We summarize the device performances of MoS2 FETs with 3D edge5,10,11,13,50,54 or 2D lateral contacts14,15,16,17,18,55,56 (Supplementary Table 5). Although a direct comparison of the contact properties with our device is inappropriate because of the differences in the LT values, MoS2 channel thicknesses, and Rc-extraction methods (see Supplementary Note 3 for more details), the developed PtTe2-MoS2 MSJ had a significantly low ρc (as low as 11.7 Ω·μm2) and LT ≈ 0.7 nm, which is the lowest value among those reported for few-layer MoS2 FETs with 2D lateral graphene16,55, or 3D edge (Ti11, Ni5, Au10, Sc54, and Mn13) contacts (see the left panel in Fig. 4h and Supplementary Fig. 21d), thus promising the realization of ultralow Rc in Lc-scaled transistors for next-generation 2D nanoelectronics. We propose that even further reduction of Rc and SBH is possible in our PtTe2 edge contact by achieving a multilayer lateral 2D-2D MSJ heterostructure, which can be attributed to the effectively screened interfacial traps from the substrates13,60, the downshift of the conduction band edge in multilayer MoS229, and the weaker current crowding at the thicker heterointerface6,7,8,9,10,13. Moreover, the use of high-k dielectrics (e.g., HfO2, Sb2O3, SrTiO3), passivation layers (e.g., BN), and top-gate structures, which were already applied in the previous edge-contact FETs10,11,13,18,55, can also improve the performance of our device, which can be due to the suppressed charge scattering and trapped states from surrounding disorders60.


We report here a spatially-controlled, reproducible preparation of metallic vdW PtTe2 crystals as a lateral edge contact with semiconducting monolayer MoS2. The high-quality stoichiometric PtTe2 retained its surface properties even after CVD at the high temperature of 750 °C under UHV conditions. The edge of thermally stable PtTe2 provides nucleation sites for the subsequently grown 2D semiconductor without noticeable thermal degradation, resulting in in-plane lateral MSJs without substantial interfacial issues such as alloying or void-like defects. Therefore, the PtTe2-MoS2 MSJ may have a simple resistance network and displays superior n-type carrier transport through the short and narrow thermionic barriers, enabling the higher performance of the FET compared to that composed of vertical 3D contacts. This approach also provides a more scalable way to produce an arrangement of lateral heterostructures in a dimension-controlled manner, where the contact properties could be evaluated by using the TLM patterns consisting of the lateral MSJ. The substantially small contact resistivities achieved through the atomically thin edge suggest that the developed contact scheme has the potential for scaling the contact length for miniaturized 2D electronics.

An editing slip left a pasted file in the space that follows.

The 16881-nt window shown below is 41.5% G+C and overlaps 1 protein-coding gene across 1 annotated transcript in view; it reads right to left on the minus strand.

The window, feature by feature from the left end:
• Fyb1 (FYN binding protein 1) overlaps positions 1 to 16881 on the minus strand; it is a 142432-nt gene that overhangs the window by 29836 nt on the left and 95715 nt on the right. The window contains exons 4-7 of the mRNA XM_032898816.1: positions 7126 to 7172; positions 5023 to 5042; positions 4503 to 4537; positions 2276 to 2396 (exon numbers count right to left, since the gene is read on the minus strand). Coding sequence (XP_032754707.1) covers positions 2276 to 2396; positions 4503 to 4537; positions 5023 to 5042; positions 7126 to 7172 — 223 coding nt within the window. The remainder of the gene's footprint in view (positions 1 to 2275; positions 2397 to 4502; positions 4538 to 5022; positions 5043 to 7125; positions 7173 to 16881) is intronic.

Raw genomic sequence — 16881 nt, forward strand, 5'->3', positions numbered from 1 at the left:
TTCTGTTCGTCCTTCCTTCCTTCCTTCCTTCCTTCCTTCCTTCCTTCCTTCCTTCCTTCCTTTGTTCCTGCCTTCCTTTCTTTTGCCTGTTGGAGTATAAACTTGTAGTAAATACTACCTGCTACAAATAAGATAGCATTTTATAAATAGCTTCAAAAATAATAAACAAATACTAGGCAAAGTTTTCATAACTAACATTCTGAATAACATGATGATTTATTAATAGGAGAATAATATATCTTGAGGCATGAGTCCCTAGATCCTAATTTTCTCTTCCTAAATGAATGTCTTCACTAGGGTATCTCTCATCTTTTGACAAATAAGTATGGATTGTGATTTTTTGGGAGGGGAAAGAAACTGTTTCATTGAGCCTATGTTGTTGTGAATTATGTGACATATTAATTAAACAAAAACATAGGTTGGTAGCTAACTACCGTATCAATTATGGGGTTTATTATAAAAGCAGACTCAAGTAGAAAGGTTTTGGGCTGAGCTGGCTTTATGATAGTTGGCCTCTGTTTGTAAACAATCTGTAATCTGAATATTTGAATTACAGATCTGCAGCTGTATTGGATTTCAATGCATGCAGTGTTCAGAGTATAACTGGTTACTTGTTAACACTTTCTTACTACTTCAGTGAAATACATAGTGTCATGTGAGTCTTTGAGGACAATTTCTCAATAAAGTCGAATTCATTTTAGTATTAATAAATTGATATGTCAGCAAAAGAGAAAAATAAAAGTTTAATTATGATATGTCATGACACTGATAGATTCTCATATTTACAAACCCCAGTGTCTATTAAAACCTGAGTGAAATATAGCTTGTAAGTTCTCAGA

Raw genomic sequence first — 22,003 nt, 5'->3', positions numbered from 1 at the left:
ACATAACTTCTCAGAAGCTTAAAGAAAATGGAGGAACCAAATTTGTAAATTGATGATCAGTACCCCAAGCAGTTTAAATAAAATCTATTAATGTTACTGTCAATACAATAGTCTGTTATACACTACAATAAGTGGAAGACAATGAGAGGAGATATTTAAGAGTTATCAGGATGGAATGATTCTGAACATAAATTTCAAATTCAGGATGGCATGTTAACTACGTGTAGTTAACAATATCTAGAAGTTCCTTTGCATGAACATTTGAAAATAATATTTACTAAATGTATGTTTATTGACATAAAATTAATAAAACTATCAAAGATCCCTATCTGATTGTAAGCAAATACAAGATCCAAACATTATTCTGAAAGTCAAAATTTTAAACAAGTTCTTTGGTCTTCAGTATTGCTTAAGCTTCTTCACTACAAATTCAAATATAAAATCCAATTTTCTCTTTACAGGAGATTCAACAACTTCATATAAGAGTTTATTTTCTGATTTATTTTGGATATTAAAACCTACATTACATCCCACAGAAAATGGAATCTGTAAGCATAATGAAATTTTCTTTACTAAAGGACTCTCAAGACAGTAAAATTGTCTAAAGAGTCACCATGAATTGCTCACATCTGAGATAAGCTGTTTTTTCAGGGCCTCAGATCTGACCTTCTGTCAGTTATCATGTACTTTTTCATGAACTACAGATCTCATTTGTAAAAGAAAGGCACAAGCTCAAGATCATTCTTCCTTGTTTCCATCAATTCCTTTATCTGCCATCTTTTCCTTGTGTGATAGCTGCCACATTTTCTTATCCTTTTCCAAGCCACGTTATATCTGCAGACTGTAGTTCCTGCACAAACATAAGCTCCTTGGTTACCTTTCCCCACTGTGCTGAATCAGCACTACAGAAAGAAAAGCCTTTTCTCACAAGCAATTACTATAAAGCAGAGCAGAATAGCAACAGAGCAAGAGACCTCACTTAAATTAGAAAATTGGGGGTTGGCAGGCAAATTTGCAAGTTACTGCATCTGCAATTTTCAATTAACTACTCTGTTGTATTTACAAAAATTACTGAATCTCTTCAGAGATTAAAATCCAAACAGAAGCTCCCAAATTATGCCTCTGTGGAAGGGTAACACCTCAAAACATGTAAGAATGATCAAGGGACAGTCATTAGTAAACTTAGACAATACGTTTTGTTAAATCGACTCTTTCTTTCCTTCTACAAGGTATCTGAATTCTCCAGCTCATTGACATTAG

Our work on the synthesized edge-contact MSJ arrays offers benefits in terms of scalability for both material synthesis and device fabrication. The edge contact between 2D (or 3D) metals and 2D semiconductors should be developed and evaluated based on CVD-grown 2D layers to investigate its practical potential for semiconductor technology in the future. However, almost all investigations on lateral MoS2-based MSJs have drawbacks in terms of reproducibility or the achievement of pure edge contact (Supplementary Table 4). In this regard, our strategy based on direct growth of a large-area 2D metal on a dielectric substrate followed by MoS2 epitaxy has considerable advantages over other methods using 2D metals such as Mo2C15 and graphene16,17,18,55,56, formed by mechanical exfoliation of single crystal and/or transfer of CVD-grown layers. More importantly, the realization of pure edge contacts with the LT reduced to 1 nm using graphene16,17,18,55,56 or VS214 is highly challenging because of the inevitable laterally overlapped junction or alloyed structures.

In addition, the construction of TLM patterns using a TMD-based synthetic edge contact provides assurance by permitting a better systematic analysis. Because of the complexity of realizing a lateral MSJ, it is difficult to achieve reproducible data from multiple devices and to perform statistical computations for Rc10,11,13,14,15,16,18,54,55. Investigating Rc of edge-contact MSJs using TLM pattern proves particularly challenging because of channel-to-channel variations and deficiencies in integration scalability. Many of the studies on lateral MSJ rely on the four-point measurement10,13,14,15,16,18,54 or Y-function methods11,55 for Rc extraction, which can be inaccurate compared with the TLM (Supplementary Note 3). Therefore, together with the reproducibility of our 2D material system, the statistical analysis of the Rc values extracted by TLM and the Y-function method in this study can provide better insights into the electrical features of 2D-2D edge contacts.


Growth of PtTe2 flakes

The growth of multilayer PtTe2 single crystals was conducted using a conventional horizontal furnace system, in which the Te-Pt precursors on a SiO2/Si substrate were placed inside the center of the chamber. To prepare the precursor sample, a Pt thin film precursor (2 nm, 99.9% purity pellet) was deposited using an e-beam evaporator (Temescal FC-2000), and then 0.1 g of Te powder was introduced manually to cover up the thin film. The reactant was then heated to 700 °C (at a heating rate of 50 °C/min) under a pressure of 0.1 Torr using H2 (10 sccm) as the carrier gas. After maintaining a growth temperature of 700 °C for 1 min, the furnace was naturally cooled to room temperature. We succeeded in synthesizing PtTe2 directly on top of the SiO2/Si substrate because the unreacted Te was vaporized and sucked out toward the vacuum pump.